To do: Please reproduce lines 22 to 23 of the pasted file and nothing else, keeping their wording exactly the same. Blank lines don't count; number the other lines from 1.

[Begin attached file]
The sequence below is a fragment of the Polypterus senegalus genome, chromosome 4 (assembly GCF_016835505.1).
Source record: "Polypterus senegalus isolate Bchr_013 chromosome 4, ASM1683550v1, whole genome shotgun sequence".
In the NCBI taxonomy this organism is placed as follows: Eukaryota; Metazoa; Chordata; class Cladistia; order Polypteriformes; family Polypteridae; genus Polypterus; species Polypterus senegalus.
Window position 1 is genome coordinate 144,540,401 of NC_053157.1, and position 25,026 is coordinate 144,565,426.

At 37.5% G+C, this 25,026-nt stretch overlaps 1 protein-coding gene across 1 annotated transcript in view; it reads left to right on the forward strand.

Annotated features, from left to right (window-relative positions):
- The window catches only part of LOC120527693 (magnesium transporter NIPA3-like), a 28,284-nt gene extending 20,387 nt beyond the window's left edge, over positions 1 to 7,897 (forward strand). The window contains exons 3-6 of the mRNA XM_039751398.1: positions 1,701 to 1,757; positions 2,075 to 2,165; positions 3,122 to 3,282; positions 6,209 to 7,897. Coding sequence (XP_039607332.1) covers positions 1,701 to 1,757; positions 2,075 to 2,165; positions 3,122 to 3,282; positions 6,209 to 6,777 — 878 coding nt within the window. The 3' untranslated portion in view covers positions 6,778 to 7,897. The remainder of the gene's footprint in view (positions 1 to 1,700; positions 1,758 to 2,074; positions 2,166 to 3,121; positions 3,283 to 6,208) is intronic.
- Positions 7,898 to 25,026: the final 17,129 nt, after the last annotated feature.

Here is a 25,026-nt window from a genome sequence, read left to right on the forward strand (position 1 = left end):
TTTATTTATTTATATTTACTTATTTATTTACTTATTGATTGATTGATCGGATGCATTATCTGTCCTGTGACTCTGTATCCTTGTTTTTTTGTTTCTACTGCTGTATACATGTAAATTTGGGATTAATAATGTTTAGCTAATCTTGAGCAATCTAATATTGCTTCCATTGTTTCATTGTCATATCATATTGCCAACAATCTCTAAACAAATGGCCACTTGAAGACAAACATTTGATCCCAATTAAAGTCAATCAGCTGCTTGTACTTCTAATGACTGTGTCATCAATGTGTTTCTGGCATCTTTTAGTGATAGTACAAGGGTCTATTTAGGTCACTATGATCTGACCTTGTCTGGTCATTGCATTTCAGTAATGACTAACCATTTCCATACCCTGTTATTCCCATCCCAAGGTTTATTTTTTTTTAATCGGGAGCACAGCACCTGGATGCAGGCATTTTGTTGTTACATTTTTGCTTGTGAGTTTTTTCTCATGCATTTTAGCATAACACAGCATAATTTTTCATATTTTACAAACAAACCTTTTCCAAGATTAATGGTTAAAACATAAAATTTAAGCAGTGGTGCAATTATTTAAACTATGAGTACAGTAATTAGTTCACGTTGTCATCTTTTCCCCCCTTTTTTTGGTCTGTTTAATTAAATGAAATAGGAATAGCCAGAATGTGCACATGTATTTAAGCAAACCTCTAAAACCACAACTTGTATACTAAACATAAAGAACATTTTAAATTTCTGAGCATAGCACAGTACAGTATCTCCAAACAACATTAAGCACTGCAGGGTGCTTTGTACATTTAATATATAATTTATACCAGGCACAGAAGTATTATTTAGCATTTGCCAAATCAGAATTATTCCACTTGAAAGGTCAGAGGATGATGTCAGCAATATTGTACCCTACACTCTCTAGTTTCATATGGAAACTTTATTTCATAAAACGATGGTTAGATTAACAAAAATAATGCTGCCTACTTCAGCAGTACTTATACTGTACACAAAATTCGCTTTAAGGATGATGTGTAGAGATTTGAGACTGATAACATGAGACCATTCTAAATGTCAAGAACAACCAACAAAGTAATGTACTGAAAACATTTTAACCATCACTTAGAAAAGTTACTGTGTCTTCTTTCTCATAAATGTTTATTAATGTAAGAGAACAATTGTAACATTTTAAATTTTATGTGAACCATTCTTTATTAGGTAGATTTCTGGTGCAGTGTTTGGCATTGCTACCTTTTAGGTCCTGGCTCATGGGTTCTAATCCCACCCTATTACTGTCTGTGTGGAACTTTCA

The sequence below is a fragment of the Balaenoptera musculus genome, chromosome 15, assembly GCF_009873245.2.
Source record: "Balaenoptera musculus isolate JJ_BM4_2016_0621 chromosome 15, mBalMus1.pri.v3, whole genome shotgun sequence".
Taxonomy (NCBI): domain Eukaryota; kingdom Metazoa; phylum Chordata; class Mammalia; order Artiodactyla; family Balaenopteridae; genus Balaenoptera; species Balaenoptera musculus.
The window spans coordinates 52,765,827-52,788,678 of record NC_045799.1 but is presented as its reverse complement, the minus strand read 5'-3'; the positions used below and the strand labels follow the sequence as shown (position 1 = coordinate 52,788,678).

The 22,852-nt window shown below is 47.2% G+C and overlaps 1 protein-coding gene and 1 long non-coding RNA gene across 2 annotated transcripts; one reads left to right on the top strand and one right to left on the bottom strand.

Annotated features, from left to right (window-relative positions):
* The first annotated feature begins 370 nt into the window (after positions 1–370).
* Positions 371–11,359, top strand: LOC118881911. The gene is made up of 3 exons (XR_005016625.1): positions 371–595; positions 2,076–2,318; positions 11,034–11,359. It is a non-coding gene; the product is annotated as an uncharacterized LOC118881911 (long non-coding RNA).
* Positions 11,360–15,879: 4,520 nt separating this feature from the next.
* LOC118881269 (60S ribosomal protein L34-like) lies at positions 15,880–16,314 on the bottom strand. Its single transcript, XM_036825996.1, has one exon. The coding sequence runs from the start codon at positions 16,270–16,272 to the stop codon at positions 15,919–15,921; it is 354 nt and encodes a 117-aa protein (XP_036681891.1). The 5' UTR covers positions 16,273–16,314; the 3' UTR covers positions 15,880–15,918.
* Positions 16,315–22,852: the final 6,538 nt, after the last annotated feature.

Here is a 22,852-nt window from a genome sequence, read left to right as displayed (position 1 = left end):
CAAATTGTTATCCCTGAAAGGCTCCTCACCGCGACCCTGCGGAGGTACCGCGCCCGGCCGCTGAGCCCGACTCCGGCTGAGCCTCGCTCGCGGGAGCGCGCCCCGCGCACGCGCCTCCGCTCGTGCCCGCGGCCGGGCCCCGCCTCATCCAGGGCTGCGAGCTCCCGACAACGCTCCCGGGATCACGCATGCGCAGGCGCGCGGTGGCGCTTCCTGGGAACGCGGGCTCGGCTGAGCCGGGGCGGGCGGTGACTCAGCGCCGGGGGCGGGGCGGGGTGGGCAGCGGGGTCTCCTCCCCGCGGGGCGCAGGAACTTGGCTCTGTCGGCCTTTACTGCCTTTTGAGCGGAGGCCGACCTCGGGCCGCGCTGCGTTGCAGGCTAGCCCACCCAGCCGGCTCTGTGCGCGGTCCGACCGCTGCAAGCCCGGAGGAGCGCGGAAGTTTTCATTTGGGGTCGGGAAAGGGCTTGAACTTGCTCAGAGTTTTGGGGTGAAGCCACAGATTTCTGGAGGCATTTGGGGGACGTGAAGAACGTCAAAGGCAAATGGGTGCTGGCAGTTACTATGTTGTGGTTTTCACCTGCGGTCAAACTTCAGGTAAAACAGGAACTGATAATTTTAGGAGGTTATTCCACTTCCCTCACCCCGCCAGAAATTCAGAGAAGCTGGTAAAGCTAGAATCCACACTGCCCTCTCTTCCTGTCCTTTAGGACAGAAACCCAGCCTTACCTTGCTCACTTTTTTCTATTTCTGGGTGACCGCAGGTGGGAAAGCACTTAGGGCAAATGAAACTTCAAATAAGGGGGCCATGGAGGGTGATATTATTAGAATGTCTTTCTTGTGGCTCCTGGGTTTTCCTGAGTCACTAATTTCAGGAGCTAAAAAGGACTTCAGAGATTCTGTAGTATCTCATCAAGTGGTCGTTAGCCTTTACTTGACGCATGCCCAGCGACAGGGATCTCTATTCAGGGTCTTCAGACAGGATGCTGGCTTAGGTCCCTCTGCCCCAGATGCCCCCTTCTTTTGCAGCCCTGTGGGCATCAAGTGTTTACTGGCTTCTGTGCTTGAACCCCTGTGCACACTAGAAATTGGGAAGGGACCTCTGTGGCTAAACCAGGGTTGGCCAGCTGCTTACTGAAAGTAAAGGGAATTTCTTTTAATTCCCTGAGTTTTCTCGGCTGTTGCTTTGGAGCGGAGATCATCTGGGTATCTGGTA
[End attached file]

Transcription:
Here is a 22,852-nt window from a genome sequence, read left to right as displayed (position 1 = left end):
CAAATTGTTATCCCTGAAAGGCTCCTCACCGCGACCCTGCGGAGGTACCGCGCCCGGCCGCTGAGCCCGACTCCGGCTGAGCCTCGCTCGCGGGAGCGCGCCCCGCGCACGCGCCTCCGCTCGTGCCCGCGGCCGGGCCCCGCCTCATCCAGGGCTGCGAGCTCCCGACAACGCTCCCGGGATCACGCATGCGCAGGCGCGCGGTGGCGCTTCCTGGGAACGCGGGCTCGGCTGAGCCGGGGCGGGCGGTGACTCAGCGCCGGGGGCGGGGCGGGGTGGGCAGCGGGGTCTCCTCCCCGCGGGGCGCAGGAACTTGGCTCTGTCGGCCTTTACTGCCTTTTGAGCGGAGGCCGACCTCGGGCCGCGCTGCGTTGCAGGCTAGCCCACCCAGCCGGCTCTGTGCGCGGTCCGACCGCTGCAAGCCCGGAGGAGCGCGGAAGTTTTCATTTGGGGTCGGGAAAGGGCTTGAACTTGCTCAGAGTTTTGGGGTGAAGCCACAGATTTCTGGAGGCATTTGGGGGACGTGAAGAACGTCAAAGGCAAATGGGTGCTGGCAGTTACTATGTTGTGGTTTTCACCTGCGGTCAAACTTCAGGTAAAACAGGAACTGATAATTTTAGGAGGTTATTCCACTTCCCTCACCCCGCCAGAAATTCAGAGAAGCTGGTAAAGCTAGAATCCACACTGCCCTCTCTTCCTGTCCTTTAGGACAGAAACCCAGCCTTACCTTGCTCACTTTTTTCTATTTCTGGGTGACCGCAGGTGGGAAAGCACTTAGGGCAAATGAAACTTCAAATAAGGGGGCCATGGAGGGTGATATTATTAGAATGTCTTTCTTGTGGCTCCTGGGTTTTCCTGAGTCACTAATTTCAGGAGCTAAAAAGGACTTCAGAGATTCTGTAGTATCTCATCAAGTGGTCGTTAGCCTTTACTTGACGCATGCCCAGCGACAGGGATCTCTATTCAGGGTCTTCAGACAGGATGCTGGCTTAGGTCCCTCTGCCCCAGATGCCCCCTTCTTTTGCAGCCCTGTGGGCATCAAGTGTTTACTGGCTTCTGTGCTTGAACCCCTGTGCACACTAGAAATTGGGAAGGGACCTCTGTGGCTAAACCAGGGTTGGCCAGCTGCTTACTGAAAGTAAAGGGAATTTCTTTTAATTCCCTGAGTTTTCTCGGCTGTTGCTTTGGAGCGGAGATCATCTGGGTATCTGGTA